## Statistics poll

Posted April 16, 2012Thanks to everyone for spreading the link and participating in the poll on statistics. As it was pointed out in the comments, the poll isn’t very specific, I know. My point was to get an idea how many people use the defaults (I considered Oracle version 11g) for stats collection, how many do a very simple and reasonable tweak to get more stable execution plans, and how many people prefer custom statistics management. Well, I think the results will not change much and here are as following (326 votes at the time of writing):

## Extended Stats

Posted April 12, 2012I’m very keen on the * 11g extended stats* feature, but I’ve just discovered a critical weakness in one of the implementation details that could lead to some surprising instability in execution plans. It’s a combination of “column group” statistics and “out of range” predicates. Let’s start with some sample data. (Note: I was running this test on 11.2.0.3):

create table t1 as with generator as ( select --+ materialize rownum id from dual connect by level <= 10000 ) select mod(rownum,100) col1, mod(rownum,10) col2 from generator v1, generator v2 where rownum <= 50000 ; begin dbms_stats.gather_table_stats( ownname => user, tabname =>'T1', method_opt => 'for all columns size 1' ); end; /

## METHOD_OPT

Posted April 9, 2012Here is a poll prompted by today twitter talks on the default METHOD_OPT value (which is ‘for all columns size auto’ since 10g) and automatic statistics gathering job (auto-task since 11g). CBO development team suggests to use the default job to gather statistics with default options. Do you use the job exactly this way with real production databases? I’m very interested to see some numbers. Please share the poll link http://poll.fm/3n7pn so that more people vote. Thanks.

## Incremental Partition Statistics Review

Posted January 15, 2012Introduction

Here is a summary of the findings while evaluating Incremental Partition Statistics that have been introduced in Oracle 11g.

The most important point to understand is that Incremental Partition Statistics are not "cost-free", so anyone who is telling you that you can gather statistics on the lowest level (partition or sub-partition in case of composite partitioning) without any noticeable overhead in comparison to non-incremental statistics (on the lowest level) is not telling you the truth.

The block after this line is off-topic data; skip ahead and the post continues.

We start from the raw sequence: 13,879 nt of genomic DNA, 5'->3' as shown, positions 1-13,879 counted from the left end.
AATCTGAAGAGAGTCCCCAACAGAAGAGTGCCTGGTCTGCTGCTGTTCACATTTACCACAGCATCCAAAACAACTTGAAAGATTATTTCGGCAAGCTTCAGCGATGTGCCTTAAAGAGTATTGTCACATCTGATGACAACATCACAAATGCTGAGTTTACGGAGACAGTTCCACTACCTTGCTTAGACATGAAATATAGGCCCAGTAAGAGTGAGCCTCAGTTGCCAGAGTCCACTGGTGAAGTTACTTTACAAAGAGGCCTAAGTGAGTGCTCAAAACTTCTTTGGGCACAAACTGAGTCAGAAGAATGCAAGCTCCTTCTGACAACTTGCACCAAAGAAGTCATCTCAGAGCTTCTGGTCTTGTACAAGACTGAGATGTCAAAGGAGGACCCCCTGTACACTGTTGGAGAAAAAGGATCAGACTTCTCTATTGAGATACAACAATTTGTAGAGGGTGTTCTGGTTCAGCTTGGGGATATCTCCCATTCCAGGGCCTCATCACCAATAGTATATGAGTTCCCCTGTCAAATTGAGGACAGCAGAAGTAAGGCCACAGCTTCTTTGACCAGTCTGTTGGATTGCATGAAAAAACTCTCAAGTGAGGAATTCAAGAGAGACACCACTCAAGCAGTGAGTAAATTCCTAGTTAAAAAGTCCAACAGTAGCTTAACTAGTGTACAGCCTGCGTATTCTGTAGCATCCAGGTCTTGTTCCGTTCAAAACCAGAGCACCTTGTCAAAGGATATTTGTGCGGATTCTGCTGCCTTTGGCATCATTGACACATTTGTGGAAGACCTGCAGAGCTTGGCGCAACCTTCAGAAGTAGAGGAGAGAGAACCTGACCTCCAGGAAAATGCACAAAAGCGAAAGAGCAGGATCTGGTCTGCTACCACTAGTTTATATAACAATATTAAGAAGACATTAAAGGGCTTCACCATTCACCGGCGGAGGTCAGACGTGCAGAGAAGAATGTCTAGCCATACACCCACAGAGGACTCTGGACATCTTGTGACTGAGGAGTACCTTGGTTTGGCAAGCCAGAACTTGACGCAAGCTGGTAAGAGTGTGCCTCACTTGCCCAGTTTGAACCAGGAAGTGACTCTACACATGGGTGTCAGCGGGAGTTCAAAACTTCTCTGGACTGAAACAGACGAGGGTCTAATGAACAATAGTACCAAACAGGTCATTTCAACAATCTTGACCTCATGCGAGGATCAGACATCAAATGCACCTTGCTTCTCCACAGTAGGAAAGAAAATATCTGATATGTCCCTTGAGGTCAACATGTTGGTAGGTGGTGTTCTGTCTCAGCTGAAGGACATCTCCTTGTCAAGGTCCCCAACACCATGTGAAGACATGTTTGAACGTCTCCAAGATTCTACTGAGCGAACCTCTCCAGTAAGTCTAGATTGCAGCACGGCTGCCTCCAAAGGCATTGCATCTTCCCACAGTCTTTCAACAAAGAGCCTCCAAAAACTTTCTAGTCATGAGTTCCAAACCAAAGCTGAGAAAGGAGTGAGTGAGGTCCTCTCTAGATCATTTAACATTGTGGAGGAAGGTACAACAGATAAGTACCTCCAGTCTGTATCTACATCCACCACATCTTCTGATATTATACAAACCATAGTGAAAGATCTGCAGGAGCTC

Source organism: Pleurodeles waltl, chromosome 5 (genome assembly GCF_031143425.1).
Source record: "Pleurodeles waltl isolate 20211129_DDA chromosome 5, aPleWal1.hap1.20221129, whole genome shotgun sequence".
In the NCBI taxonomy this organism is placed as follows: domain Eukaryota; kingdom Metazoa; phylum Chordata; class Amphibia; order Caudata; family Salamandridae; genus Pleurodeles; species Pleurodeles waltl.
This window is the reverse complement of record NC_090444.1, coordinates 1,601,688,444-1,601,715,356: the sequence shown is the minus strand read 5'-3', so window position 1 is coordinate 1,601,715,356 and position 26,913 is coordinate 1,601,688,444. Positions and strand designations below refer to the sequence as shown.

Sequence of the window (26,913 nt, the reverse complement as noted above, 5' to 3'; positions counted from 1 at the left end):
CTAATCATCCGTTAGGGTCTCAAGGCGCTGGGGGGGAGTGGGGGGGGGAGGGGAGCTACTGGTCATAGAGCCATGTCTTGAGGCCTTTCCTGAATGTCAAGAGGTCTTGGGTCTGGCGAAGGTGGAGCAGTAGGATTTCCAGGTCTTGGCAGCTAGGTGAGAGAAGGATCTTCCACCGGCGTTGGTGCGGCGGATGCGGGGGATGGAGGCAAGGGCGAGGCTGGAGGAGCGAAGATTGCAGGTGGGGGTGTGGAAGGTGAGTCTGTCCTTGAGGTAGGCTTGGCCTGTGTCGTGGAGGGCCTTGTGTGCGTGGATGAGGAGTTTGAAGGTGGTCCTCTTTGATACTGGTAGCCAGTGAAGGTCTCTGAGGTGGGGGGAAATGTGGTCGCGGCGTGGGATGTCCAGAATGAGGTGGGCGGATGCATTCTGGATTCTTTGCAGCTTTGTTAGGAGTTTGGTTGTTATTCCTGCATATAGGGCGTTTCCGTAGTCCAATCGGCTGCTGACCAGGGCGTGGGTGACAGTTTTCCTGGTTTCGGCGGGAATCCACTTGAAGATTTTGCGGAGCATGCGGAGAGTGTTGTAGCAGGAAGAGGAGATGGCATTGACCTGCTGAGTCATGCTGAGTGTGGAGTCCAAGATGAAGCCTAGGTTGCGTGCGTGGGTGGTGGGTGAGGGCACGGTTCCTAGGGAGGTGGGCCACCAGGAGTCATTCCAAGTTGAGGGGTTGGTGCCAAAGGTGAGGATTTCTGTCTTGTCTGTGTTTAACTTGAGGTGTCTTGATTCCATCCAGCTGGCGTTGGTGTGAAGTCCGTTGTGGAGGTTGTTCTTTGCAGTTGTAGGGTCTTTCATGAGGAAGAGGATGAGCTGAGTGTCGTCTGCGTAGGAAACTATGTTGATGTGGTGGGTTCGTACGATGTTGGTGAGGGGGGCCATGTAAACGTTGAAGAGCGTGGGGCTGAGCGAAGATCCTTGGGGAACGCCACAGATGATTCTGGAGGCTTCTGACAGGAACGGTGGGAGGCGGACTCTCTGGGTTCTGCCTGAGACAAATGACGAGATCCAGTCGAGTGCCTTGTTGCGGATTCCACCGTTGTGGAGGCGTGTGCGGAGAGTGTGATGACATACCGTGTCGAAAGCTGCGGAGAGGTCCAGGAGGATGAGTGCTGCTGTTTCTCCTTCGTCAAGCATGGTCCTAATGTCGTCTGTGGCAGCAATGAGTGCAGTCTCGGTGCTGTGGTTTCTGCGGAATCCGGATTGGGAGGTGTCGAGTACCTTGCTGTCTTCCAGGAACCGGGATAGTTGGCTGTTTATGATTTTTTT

Although this might be obvious I've already personally heard someone making such claims so it's probably worth to mention.

In principle you need to test on your individual system whether the overhead that is added to each statistics update on the lowest level outweighs the overhead of actually gathering statistics on higher levels, of course in particular on global level.

## NewDensity

Posted January 3, 2012A recent comment on a note I wrote some time ago about* faking histograms* asked about the calculations of

*in the latest versions of Oracle. As I read the question, I realised that I had originally supplied a formula for calculating*

**selectivity***, rather than*

**cardinality***, so I thought I’d supply a proper example.*

**selectivity**We’ll start with a script to create some data and stats – and I’m going to start with a script I wrote in Jan 2001 (which is why it happens to use the * analyze *command rather than

*, even though this example comes from an instance of 11.2.0.2).*

**dbms_stats.gather_table_stats**## I Wish

Posted December 16, 2011A couple of days ago I wrote about some things * I’d like to see in index statistics*, which means changing

*. Here’s an idea for*

**dbms_stats.gather_index_stats()***. I’d like to see the number of chained and migrated rows counted separately in*

**dbms_stats.gather_table_stats()****when we run the packaged procedure. The**

*dba_tables**, but the information is only collected if you use the*

**optimizer will use information about chained or migrated rows***command (and even then the two figures are summed into the single value*

**analyze***) .*

**chain_cnt**## I wish

Posted December 13, 2011Here are a few thoughts on * dbms_stats* – in particular the procedure

*.*

**gather_index_stats**The procedure counts the number of* used leaf blocks* and the number of distinct keys using a

*operation, which means you get an expensive aggregation operation when you gather stats on a large index. It would be nice efficiency feature if Oracle changed the code to use the new*

**count distinct***mechanism for these counts.*